QueerTech report finds change is lagging for 2SLGBTQIA+ tech workers in Canada

QueerTech Report
Fewer than 40 percent of respondents feel that 2SLGBTQIA+ employees are “consistently treated with respect.”

While more than a third of non-queer folks believe there has been progress for 2SLGBTQIA+ employees at Canadian tech companies, their 2SLGBTQIA+ colleagues aren’t quite feeling the same level of optimism.

This is one of many concerning findings in a new study published by Montréal-based non-profit QueerTech. The report features a survey and interviews with over 250 Canadian tech workers, including a representative group of 30 individuals who identify as members of the 2SLGBTQIA+ community.

“A homogenous, exclusive identity is not the legacy we want to leave and hand over to the next generation of leaders.”

The survey found that of the respondents who said they have been targeted at work, 35 percent said the harrassment was due to to their sexual orientation, while a staggering 56 percent said they have received similar treatment due to their gender. Less than 40 percent of all survey respondents feel that 2SLGBTQIA+ employees are “consistently treated with respect.”

This culture of fear has plagued the industry for some time. QueerTech’s report cited a 2016 survey finding from Telus that 57 percent of 2SLGBTQIA+ respondents are not “fully out” at work, and over one-fifth said they are worried about a hostile work environment.

These issues aren’t confined to the workplace; they often arise even before individuals secure a position. QueerTech found that just 14 percent of respondents believe that being a part of the 2SLGBTQIA+ community is a benefit to acquiring employment. Over 35 percent of respondents said they have experienced some kind of discrimination during at least one job interview.

These findings are in line with another survey completed by the Kapor Center for Social Impact for QueerTech, that found that 15 percent of LGBTQ2S+ people in Canada’s tech sector feel their career opportunities are limited because of their identity.

This new report surfaced a disparity between what queer and non-queer individuals think about how the needle has moved for 2SLGBTQIA+ tech workers. While over a third of non-queer individuals found the atmosphere for 2SLGBTQIA+ employees was improving significantly at work, less than a quarter of queer individuals thought the same.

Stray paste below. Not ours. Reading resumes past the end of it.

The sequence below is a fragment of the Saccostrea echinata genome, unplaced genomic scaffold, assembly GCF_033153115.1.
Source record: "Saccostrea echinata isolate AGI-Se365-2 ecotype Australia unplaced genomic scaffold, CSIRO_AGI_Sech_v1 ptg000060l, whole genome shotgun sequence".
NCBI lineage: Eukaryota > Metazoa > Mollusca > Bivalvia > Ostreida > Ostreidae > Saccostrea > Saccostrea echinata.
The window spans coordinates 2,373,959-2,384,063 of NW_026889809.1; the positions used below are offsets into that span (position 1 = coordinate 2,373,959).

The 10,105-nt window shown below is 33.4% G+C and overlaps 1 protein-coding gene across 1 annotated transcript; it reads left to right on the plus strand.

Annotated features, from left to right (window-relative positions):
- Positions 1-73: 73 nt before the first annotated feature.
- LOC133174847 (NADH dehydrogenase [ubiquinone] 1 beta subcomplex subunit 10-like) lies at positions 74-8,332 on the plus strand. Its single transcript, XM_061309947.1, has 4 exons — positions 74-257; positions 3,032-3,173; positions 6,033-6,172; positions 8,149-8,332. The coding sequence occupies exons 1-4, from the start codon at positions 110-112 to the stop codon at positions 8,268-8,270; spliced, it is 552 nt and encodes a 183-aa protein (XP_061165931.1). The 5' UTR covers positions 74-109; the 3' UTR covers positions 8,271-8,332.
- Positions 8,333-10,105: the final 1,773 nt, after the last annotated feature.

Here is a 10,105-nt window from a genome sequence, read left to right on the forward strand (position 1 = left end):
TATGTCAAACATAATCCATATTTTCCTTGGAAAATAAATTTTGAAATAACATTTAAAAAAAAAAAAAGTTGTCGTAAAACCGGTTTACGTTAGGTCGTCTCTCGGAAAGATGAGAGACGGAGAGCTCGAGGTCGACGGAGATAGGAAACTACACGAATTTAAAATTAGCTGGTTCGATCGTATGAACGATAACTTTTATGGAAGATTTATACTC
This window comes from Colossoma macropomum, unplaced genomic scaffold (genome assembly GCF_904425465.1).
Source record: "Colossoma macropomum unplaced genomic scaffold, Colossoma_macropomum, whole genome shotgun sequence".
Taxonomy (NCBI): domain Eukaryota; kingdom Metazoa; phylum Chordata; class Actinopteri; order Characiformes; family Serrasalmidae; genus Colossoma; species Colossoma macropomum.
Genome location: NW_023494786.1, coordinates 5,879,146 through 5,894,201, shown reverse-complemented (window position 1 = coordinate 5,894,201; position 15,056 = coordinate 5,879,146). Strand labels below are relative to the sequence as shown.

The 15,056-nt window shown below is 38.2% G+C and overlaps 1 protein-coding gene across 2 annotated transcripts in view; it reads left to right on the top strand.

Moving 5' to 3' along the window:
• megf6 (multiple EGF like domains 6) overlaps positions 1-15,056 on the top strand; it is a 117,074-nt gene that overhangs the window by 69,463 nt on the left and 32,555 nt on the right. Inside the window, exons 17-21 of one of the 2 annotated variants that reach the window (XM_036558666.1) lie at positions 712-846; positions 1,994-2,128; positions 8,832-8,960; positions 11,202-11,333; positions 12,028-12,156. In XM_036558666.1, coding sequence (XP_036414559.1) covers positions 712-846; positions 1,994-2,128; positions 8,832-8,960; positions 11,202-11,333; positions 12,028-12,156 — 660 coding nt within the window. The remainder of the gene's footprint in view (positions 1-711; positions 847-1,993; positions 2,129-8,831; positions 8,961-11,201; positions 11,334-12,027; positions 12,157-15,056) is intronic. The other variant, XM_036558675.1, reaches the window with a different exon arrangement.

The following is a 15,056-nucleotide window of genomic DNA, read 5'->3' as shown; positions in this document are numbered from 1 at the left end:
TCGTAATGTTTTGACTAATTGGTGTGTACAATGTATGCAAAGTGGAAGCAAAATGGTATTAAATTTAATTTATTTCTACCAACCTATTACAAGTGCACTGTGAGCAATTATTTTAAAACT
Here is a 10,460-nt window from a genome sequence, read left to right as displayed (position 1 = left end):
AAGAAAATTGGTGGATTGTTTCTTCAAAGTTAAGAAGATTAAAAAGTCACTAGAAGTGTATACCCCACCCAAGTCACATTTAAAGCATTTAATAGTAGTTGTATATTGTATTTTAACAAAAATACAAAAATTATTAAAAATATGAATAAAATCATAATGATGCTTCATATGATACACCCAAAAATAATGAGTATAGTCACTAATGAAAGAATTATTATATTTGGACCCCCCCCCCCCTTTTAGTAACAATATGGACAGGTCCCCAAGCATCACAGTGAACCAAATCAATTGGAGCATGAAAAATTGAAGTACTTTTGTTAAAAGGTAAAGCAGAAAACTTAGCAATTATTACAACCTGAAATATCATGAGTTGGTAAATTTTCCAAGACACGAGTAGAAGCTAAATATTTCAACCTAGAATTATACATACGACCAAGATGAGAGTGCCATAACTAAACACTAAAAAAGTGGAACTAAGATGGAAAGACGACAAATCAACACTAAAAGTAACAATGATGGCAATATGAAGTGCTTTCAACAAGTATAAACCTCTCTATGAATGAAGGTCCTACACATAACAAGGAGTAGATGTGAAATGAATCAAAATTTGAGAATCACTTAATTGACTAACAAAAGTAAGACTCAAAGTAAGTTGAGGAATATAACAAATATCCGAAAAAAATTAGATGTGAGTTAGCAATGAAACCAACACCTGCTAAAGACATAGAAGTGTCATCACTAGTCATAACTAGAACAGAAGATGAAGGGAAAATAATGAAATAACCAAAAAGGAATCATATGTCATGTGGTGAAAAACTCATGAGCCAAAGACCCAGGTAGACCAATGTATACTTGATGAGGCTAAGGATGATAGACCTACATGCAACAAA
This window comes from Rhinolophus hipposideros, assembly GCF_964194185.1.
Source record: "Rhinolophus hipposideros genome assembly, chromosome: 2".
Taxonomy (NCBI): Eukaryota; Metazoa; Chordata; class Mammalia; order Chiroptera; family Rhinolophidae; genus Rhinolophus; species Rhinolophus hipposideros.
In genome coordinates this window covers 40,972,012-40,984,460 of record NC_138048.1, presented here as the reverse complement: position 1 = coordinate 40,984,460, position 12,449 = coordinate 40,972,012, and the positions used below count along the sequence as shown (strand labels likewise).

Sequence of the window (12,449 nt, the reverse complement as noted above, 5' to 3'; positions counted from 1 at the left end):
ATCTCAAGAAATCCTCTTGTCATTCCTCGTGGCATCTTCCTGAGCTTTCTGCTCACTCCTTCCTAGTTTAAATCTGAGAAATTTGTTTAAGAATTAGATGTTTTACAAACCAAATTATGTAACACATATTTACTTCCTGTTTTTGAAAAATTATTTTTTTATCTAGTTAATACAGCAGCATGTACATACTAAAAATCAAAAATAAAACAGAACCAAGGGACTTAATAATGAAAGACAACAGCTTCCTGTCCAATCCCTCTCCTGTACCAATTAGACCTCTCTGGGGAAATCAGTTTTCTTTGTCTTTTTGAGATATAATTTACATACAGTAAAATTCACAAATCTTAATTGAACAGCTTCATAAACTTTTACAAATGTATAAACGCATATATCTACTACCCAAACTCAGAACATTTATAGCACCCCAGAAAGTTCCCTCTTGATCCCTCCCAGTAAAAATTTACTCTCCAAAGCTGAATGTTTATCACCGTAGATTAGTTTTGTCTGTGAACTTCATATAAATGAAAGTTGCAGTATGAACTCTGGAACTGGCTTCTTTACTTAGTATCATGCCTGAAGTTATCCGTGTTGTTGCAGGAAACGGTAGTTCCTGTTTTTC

RELATED: QueerTech acquires accelerator Gradient Spaces to support more 2SLGBTQ+ tech workers

According to the report,  70 percent of respondents’ workplaces have diversity, equity, and inclusion (DEI) initiatives in place, but that doesn’t necessarily mean they’re doing much. Less than a quarter (24 percent) of respondents found their workplaces’ DEI initiatives effective.

QueerTech’s latest report sheds new light on a persistent challenge in the tech industry, both in Canada and around the world: LGBTQ2S+ individuals encounter systemic hostility and discrimination throughout the hiring process and in the workplace that impede their career development.

In its discussions with participants, QueerTech identified a few recurring themes. Beyond refining hiring and onboarding practices, several respondents stressed the importance of leadership-driven change. According to the report, respondents believe that company leaders should shoulder the majority of the responsibility for creating equitable and inclusive workplaces.

There was also a strong call for authentic representation of Queer and BIPOC individuals in leadership positions, and as mentors and role models, and “not just having a token member in the boardroom,” as one anonymized respondent noted.

Other participants emphasized the need to promote the profit-driven benefits of diversity, ensuring that companies recognize the value of recruiting underrepresented individuals to enhance their profitability—not just for optics.

“Canada’s technology sector is largely composed of incredibly talented, innovative and passionate leaders,” QueerTech’s report noted. “Yet, the industry will only ever be as strong as the collective identity we all contribute to. A homogenous, exclusive identity is not the legacy we want to leave and hand over to the next generation of leaders.”

Feature image courtesy of Unsplash.

Isabelle Kirkwood

Isabelle Kirkwood

Isabelle is a Vancouver-based writer with 5+ years of experience in communications and journalism and a lifelong passion for telling stories. For over two years, she has reported on all sides of the Canadian startup ecosystem, from landmark venture deals to public policy, telling the stories of the founders putting Canadian tech on the map.

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